Among hundreds of thousands of patients in Department of Veterans
Affairs (VA) databases, new users of PPIs without kidney disease
were 30 percent more likely to develop chronic kidney disease over
the course of five years. Their risk of kidney failure was doubled.
PPIs like Nexium and Prevacid are prescribed to treat ulcers,
heartburn and acid reflux and are some of the most effective forms
of treatment available, the study authors write in the Journal of
the American Society of Nephrology.
These drugs are generally viewed as safe and may be overprescribed
and continued for long periods without being necessary, they note.
“We suggest judicious use of PPI, and that use be limited to when it
is medically necessary and to the shortest duration possible,” said
senior author Dr. Ziyad Al-Aly, associate chief of staff for
research and education at the VA Saint Louis Health Care System.
The study team analyzed data in national VA databases on 20,270
people who had recently started taking PPIs. They compared this
group to 173,321 people who had started taking H2 blockers, a group
of drugs that reduce stomach acid by a different mechanism, blocking
histamines in the stomach.
All patients were free of kidney problems at the start, and were
followed for five years to see if their kidney function changed.
After adjusting for personal, social and economic factors as well as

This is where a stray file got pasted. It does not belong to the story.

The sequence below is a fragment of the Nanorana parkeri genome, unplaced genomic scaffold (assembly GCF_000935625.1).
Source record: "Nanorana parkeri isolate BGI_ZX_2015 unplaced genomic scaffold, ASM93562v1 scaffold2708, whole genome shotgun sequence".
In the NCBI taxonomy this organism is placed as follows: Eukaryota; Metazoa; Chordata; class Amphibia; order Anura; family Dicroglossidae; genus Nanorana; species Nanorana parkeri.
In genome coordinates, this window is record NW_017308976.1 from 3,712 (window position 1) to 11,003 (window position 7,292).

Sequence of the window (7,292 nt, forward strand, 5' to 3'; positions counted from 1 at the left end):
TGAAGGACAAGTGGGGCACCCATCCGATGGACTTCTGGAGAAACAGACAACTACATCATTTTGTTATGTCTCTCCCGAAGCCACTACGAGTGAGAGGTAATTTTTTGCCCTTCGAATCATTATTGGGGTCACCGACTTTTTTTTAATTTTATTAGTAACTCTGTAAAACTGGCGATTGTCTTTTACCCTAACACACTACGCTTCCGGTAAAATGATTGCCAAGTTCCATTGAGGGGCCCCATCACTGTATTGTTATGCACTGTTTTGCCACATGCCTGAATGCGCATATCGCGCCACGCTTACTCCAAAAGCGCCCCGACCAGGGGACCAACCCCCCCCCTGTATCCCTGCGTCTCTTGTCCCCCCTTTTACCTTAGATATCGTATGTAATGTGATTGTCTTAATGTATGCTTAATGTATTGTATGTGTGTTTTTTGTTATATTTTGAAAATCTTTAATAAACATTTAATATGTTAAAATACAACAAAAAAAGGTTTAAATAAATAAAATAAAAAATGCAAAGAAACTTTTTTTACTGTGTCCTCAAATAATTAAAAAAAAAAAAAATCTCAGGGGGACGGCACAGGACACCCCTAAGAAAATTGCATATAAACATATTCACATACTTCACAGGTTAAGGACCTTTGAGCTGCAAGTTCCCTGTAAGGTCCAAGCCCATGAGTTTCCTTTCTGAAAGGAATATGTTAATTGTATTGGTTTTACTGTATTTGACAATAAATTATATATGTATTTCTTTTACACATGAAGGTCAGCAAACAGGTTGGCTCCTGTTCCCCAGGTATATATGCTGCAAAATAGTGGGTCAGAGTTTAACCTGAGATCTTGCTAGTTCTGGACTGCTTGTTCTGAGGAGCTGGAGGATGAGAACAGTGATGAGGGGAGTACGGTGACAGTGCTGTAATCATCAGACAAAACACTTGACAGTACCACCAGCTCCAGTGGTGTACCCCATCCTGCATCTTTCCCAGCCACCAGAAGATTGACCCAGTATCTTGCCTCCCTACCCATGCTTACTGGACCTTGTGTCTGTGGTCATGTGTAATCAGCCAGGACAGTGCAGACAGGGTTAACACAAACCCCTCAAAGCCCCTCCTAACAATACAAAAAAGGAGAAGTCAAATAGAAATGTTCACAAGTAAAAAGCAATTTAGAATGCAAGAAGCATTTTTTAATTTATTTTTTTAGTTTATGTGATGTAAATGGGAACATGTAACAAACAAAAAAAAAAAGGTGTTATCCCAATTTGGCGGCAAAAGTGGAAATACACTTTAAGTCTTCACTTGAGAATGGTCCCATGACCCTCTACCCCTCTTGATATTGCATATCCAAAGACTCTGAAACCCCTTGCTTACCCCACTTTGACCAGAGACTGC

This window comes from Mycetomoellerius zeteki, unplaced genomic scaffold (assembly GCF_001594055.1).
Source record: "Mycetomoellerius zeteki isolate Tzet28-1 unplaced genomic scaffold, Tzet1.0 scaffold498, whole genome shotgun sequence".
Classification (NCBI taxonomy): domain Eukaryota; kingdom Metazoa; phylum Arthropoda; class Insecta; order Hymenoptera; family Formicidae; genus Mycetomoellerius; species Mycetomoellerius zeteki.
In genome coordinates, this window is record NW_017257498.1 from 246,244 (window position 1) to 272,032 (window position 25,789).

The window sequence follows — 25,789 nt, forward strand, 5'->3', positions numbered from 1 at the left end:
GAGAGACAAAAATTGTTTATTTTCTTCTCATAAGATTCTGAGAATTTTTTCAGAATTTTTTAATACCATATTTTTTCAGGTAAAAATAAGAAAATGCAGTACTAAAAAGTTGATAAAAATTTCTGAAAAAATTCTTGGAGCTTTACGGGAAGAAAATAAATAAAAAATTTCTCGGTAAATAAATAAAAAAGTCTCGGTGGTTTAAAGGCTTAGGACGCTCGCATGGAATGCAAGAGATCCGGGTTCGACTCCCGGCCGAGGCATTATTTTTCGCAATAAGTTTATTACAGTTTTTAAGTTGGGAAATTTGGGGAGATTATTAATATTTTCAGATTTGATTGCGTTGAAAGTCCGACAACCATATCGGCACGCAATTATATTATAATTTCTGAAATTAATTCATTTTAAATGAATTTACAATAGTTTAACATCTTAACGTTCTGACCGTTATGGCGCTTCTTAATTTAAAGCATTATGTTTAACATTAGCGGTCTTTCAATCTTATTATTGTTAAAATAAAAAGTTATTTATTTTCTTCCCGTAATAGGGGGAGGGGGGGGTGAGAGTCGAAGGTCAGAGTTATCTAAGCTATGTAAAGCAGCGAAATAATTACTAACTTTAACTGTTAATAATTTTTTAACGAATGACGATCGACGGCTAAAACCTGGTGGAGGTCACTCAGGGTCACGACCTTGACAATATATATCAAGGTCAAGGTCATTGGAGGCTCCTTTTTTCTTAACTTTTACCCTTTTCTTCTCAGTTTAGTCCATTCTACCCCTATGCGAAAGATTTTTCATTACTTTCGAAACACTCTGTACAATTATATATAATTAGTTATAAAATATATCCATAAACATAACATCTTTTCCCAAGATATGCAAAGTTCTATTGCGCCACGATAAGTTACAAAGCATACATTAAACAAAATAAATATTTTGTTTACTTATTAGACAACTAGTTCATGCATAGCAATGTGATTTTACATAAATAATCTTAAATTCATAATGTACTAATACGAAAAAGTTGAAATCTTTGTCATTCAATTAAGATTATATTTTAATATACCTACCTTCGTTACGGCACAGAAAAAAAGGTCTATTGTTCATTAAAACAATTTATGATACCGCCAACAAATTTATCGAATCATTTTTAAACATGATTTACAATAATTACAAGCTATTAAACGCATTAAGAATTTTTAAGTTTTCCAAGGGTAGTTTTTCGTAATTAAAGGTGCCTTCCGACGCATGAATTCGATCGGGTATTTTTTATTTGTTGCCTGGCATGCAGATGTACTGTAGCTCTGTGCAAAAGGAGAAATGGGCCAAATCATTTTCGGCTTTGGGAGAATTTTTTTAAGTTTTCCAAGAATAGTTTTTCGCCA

health conditions that could influence kidney disease risk, the
study team found that people taking PPIs were at significantly
higher risk of new kidney problems compared to those taking H2
The risk of a decline in kidney function was 32 percent higher for
people taking PPIs and the risk of new cases of chronic kidney
disease was 28 percent higher.
Patients taking PPIs were 96 percent more likely to experience
end-stage renal disease - kidney failure - than those who took H2
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The risks also increased with the time that someone was taking PPIs,
leveling off after about two years of use.
Because many PPIs are available over the counter, people may take
them without the input of a doctor, Al-Aly said. He recommends
limiting the use of over the counter PPIs to only times when it is
“If people find themselves taking over the counter PPI frequently,
then a doctor consultation is definitely needed to determine best
and safest options available to that patient,” Al-Aly told Reuters
Health by email.
H2 blockers are much less likely to cause kidney problems but often
aren't as effective as PPIs, said Dr. David Juurlink, a clinical
pharmacologist and drug safety researcher at the University of
Toronto, said by email.
“For many patients, dietary modification (less fat and alcohol)
would make acid-lowering drugs unnecessary and would impart other
long-term benefits as well,” said Juurlink, who was not involved in
“Patients should appreciate that, like all drugs, PPIs carry risk.
The fact that they're available over the counter doesn't mean
they're safe,” Juurlink said. “People who take PPIs and are later
found to have kidney problems should ask their physicians whether
the drugs might be playing a role,” he advised.
SOURCE: bit.ly/1StYOjm Journal of the American Society of
Nephrology, online April 14, 2016.
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